There is one other thing I remember from Moat Farm Road. My tractor and trailer. We bought it on the way to visit Nana, in the time before she too was suddenly taken ill, though not from us. It must have been a reasonably rugged piece of kit, because Big Grandad's building work saw to it that we were very busy shifting actual building materials once we got it home!

Little did I realise it that first day with my tractor, but I was losing part of my family.

Grandma and Big Grandad, with his sister,
and my four cousins. 
There are stories, son, even close to home, which are not mine to tell. Perhaps other members of the family will take the time, whilst they still are with us, to leave their stories for you and your generation.

For my part, what I will say is I don't remember anything of my cousins from the first ten years of my life. I have no recollection of the taking of these pictures, and I whilst I knew my Aunty when I was a boy, I scarcely remember seeing her children in the years before she died, too young, after a long battle with Multiple Sclerosis. It's something I am still deeply saddened by.

That was the first time in centuries that family breakdown touched Great-Grandad's immediate family line. Thirty or so years on, it's happened more than once again, and in a bitter twist of irony, one of his seven grandchildren inhabits the same corner of Middlesex he and Nana did, missing children in the same corner of Devon as they did.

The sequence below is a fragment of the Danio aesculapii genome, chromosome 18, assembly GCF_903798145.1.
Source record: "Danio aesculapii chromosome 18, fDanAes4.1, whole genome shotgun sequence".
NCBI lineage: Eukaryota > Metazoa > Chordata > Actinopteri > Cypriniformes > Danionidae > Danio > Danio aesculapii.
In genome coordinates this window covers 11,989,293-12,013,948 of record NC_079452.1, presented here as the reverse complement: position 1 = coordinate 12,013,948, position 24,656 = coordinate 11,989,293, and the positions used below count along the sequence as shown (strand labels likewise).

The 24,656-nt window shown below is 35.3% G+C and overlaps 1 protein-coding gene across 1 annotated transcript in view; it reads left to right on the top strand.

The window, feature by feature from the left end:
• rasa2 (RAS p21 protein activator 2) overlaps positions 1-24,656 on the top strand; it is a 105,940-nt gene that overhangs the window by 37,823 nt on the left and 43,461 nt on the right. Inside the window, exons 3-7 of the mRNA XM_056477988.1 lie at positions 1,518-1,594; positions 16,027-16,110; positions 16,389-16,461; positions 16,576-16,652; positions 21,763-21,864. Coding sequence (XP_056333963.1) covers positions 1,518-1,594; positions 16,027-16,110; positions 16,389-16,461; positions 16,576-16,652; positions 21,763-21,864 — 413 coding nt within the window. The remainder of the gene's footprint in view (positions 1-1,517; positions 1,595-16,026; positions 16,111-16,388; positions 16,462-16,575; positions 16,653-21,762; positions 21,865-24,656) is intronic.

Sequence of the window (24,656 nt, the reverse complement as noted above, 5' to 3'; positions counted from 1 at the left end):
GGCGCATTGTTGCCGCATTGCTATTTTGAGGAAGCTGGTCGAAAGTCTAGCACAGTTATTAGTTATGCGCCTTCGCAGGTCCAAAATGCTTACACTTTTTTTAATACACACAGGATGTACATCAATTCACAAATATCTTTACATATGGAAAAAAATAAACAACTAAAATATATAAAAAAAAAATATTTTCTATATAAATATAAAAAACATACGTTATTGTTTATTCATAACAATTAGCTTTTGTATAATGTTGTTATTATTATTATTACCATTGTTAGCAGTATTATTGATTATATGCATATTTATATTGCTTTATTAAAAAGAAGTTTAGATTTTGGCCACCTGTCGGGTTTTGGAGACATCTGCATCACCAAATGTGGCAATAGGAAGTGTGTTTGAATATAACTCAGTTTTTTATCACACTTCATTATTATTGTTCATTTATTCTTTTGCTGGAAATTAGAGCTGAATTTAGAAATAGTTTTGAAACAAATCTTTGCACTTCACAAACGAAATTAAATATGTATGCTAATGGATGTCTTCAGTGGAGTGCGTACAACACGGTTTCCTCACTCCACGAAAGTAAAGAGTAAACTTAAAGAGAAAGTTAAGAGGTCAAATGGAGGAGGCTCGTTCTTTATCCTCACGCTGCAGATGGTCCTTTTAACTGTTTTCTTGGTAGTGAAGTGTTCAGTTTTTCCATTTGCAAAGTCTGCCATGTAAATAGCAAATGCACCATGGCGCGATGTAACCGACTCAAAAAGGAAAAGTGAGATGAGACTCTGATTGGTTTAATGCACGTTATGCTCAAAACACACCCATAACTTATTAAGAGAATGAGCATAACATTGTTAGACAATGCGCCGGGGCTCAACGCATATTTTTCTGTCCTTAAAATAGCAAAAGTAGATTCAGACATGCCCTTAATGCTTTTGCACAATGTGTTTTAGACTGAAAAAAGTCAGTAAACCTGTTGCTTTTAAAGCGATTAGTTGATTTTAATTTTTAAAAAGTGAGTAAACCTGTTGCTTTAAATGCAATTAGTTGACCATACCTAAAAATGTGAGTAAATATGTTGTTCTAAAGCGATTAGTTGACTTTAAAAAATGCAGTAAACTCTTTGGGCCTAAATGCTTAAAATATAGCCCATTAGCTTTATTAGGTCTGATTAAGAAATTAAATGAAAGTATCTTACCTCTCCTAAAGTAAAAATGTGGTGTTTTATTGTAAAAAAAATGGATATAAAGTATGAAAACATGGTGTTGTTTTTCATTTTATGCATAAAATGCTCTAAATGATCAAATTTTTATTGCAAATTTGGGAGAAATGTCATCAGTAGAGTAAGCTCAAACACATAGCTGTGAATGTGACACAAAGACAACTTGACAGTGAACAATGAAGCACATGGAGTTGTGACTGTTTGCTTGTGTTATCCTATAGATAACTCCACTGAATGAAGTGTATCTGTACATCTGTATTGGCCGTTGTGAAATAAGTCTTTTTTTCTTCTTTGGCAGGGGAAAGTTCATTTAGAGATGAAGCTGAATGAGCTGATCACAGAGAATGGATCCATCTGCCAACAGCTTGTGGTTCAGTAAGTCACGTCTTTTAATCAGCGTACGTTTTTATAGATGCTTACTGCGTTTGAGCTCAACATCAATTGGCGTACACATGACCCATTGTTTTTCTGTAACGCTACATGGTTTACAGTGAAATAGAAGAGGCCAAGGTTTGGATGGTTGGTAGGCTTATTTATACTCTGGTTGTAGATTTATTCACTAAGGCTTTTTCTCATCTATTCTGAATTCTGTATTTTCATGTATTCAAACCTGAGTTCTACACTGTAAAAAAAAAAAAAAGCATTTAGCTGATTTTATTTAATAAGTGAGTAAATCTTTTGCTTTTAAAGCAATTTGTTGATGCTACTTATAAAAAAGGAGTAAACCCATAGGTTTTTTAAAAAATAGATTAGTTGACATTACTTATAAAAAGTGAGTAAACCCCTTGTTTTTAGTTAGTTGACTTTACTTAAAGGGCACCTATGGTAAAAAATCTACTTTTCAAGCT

Indeed, it's part of what scares me now about the extent to which, if Mummy and Little Grandad get what they want, you will remember me, and the rest of our family, if you don't see us again for many years. I must be about the same age, in those pictures, as you are now. Grandma's father, the one Great-Grandparent on my side who lived to meet you, is already resigned to the likelihood that you will never see him again - and never remember him at all.

Tomorrow, St David's Day, I want to write about the legacy of the Welsh Grandfather I never met.

But a hundred years on from a baby's cry in a mining village in North Wales, I just think about those railings in Northolt, and the years that have passed - and wonder what he would've made of it all.

Love from Daddy

Thursday, 23 February 2012

Terms of reference

A few years back, I was approached by our then corps officer to ask me if I would take the Deputy Songster Leader's job. I told him that to me, the songsters were the most important of our musical sections, because it's the singing of words that convey scriptural truth and develop relationships with Christ, that matter most.